Consultation styles will be very different from one surgeon to the next.

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It is clear that you still have several questions and do not feel completely comfortable with your consultation. With elective surgery it is important to feel like you will be well cared for throughout the surgical experience. Some patients find it helpful to have more than one consultation before making a decision about the procedure details and which surgical team they choose for their elective procedures. The opportunity to ask more questions and be reassured is before surgery. The decision to do lab work or other investigations prior to surgery is based on the findings during the consultation and is highly variable. For a tummy tuck I feel it is important to do some limited screening tests because this is considered a major operation by all Plastic Surgeons and Anesthesiologists.

Best Regards,

Dr. Mosher

Abdominal exam to check for diastasis, hernia is vital to good abdominal surgery results

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A thorough abdominal exam to check for diastasis recti or any possible herniasare vital to good abdominal surgery results and avoiding complications.  A thorough discussion of risks, alternatives is also standard.

Lab work prior to major surgery, is it necessary?

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Thank you for your question and photo. First the lab work. I do not get lab work for a healthy 23 year old patient either. With the tumescent technique for a tummy tuck and liposuction, there's no significant blood loss. The examination you describe sounds a little superfluous. Besides skin removal your abdominal muscles need to be tightened as well. Even from this limited view, I believe you would need liposuction of your bra rolls, arms, hips and waist with the tummy tuck. Otherwise, your cosmetic outcome will be less than desirable. You are not over analyzing and do have the right concerns. Even though your surgeon "supossed to be very good" he nedds to have better bedside manner and you need to feel comfortable with him beyond his paper qualifications. Remember, this surgeon is taking care of you postop and he needs to be there for you. You should see his postop photos in similar cases like yours. Seek a second opinion if you do not feel confident in having surgery with this surgeon. Good luck.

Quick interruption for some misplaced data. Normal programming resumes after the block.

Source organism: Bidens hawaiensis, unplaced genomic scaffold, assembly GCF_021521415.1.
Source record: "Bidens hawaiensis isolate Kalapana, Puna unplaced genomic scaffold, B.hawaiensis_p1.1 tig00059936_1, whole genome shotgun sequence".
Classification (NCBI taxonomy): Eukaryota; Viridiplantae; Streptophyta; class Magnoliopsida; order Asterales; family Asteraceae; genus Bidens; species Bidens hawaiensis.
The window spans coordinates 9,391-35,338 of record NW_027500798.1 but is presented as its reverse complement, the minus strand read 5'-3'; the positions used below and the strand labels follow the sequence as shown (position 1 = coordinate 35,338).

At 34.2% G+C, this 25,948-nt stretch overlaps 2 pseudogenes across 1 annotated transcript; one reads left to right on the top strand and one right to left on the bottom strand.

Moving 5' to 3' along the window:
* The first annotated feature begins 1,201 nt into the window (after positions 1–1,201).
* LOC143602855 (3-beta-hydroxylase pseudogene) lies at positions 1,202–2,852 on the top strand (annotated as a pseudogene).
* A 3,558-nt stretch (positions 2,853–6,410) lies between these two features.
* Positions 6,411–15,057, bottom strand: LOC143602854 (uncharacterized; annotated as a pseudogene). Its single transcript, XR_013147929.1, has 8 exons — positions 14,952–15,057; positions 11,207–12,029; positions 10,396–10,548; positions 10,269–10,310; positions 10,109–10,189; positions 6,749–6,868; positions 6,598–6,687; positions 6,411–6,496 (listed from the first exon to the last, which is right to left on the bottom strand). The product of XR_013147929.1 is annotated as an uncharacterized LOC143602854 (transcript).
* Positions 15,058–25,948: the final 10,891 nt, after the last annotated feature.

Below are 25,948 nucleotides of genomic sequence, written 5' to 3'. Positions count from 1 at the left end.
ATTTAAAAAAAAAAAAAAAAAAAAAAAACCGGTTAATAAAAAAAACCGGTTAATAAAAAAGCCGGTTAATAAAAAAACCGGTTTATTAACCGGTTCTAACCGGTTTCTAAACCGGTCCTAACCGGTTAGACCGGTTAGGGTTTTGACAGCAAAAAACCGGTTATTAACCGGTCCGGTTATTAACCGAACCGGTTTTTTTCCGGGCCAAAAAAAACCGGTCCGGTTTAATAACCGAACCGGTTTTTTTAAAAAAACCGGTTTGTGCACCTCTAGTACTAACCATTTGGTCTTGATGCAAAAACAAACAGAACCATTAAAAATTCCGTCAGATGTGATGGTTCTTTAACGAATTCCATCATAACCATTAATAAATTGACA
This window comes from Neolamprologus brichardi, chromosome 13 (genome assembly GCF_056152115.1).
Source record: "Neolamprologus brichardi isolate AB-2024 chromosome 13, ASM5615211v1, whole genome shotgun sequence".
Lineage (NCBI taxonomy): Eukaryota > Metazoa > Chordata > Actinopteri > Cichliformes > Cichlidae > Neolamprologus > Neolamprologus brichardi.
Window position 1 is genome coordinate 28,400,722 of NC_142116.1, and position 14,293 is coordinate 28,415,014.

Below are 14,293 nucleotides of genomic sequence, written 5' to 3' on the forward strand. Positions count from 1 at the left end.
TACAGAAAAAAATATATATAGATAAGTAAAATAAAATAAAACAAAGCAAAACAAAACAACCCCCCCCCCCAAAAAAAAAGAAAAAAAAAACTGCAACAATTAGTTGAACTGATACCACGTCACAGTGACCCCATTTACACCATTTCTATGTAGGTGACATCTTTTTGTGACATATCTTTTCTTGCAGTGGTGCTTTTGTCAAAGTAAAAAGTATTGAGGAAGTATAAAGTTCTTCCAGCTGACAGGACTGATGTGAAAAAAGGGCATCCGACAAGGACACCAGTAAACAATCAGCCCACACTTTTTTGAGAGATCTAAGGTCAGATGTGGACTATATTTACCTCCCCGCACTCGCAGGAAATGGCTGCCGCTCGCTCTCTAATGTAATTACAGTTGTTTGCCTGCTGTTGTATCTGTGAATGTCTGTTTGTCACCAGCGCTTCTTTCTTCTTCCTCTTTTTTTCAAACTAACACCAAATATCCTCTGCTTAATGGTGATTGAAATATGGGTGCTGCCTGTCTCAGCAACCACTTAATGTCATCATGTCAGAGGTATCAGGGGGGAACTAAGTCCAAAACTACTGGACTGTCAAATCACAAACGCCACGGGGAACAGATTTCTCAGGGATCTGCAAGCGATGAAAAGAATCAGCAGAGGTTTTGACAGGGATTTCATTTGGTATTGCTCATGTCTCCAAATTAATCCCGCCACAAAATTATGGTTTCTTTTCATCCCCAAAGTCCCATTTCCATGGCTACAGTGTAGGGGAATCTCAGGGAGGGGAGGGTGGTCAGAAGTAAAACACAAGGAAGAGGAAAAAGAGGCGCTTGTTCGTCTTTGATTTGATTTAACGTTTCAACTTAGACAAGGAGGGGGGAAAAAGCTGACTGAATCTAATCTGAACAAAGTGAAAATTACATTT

I am 23 years old and having surgery for which my PS didn't perform any blood tests. Is this normal?

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Although there are many surgeons who do not performb lood tests on young, healthy patients, we do so in our office especially for more extensive procedures like a Tummy tuck. Yopu should also have a proper physical exam.Your PS should review with you the procedure(s) including possible compications. You should have a good understanding of your procedure before proceeding. Ultimately, though, you need to be comfortable with your PS. If you have any doubts you should seeka second consultation. Good luck!

These answers are for educational purposes and should not be relied upon as a substitute for medical advice you may receive from your physician. If you have a medical emergency, please call 911. These answers do not constitute or initiate a patient/doctor relationship.